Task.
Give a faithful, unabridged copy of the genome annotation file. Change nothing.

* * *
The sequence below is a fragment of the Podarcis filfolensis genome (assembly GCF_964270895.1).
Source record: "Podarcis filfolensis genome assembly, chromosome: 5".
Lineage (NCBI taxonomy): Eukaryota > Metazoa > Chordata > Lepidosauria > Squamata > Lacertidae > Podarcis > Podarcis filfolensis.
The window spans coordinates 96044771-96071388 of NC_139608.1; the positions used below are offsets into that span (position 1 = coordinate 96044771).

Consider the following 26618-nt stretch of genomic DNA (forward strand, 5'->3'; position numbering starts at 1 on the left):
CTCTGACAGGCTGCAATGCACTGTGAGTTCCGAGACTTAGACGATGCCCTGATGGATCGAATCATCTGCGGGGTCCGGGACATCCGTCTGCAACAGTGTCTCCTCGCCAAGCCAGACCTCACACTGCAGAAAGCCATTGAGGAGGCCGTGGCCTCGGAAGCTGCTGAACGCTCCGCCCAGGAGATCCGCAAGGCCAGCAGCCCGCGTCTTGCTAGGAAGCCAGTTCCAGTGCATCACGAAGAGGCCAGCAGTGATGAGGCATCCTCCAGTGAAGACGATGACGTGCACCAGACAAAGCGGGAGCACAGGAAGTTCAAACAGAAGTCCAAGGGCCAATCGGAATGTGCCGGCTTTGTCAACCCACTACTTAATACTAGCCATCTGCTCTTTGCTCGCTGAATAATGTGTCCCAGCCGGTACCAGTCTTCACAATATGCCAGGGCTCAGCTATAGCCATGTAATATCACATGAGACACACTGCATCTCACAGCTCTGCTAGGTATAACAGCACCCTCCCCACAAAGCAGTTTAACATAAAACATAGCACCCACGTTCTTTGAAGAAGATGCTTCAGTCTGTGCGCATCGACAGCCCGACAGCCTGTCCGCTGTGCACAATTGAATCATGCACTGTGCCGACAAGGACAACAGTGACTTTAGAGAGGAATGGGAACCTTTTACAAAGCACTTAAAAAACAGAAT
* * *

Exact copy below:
The sequence below is a fragment of the Podarcis filfolensis genome (assembly GCF_964270895.1).
Source record: "Podarcis filfolensis genome assembly, chromosome: 5".
Lineage (NCBI taxonomy): Eukaryota > Metazoa > Chordata > Lepidosauria > Squamata > Lacertidae > Podarcis > Podarcis filfolensis.
The window spans coordinates 96044771-96071388 of NC_139608.1; the positions used below are offsets into that span (position 1 = coordinate 96044771).

Consider the following 26618-nt stretch of genomic DNA (forward strand, 5'->3'; position numbering starts at 1 on the left):
CTCTGACAGGCTGCAATGCACTGTGAGTTCCGAGACTTAGACGATGCCCTGATGGATCGAATCATCTGCGGGGTCCGGGACATCCGTCTGCAACAGTGTCTCCTCGCCAAGCCAGACCTCACACTGCAGAAAGCCATTGAGGAGGCCGTGGCCTCGGAAGCTGCTGAACGCTCCGCCCAGGAGATCCGCAAGGCCAGCAGCCCGCGTCTTGCTAGGAAGCCAGTTCCAGTGCATCACGAAGAGGCCAGCAGTGATGAGGCATCCTCCAGTGAAGACGATGACGTGCACCAGACAAAGCGGGAGCACAGGAAGTTCAAACAGAAGTCCAAGGGCCAATCGGAATGTGCCGGCTTTGTCAACCCACTACTTAATACTAGCCATCTGCTCTTTGCTCGCTGAATAATGTGTCCCAGCCGGTACCAGTCTTCACAATATGCCAGGGCTCAGCTATAGCCATGTAATATCACATGAGACACACTGCATCTCACAGCTCTGCTAGGTATAACAGCACCCTCCCCACAAAGCAGTTTAACATAAAACATAGCACCCACGTTCTTTGAAGAAGATGCTTCAGTCTGTGCGCATCGACAGCCCGACAGCCTGTCCGCTGTGCACAATTGAATCATGCACTGTGCCGACAAGGACAACAGTGACTTTAGAGAGGAATGGGAACCTTTTACAAAGCACTTAAAAAACAGAAT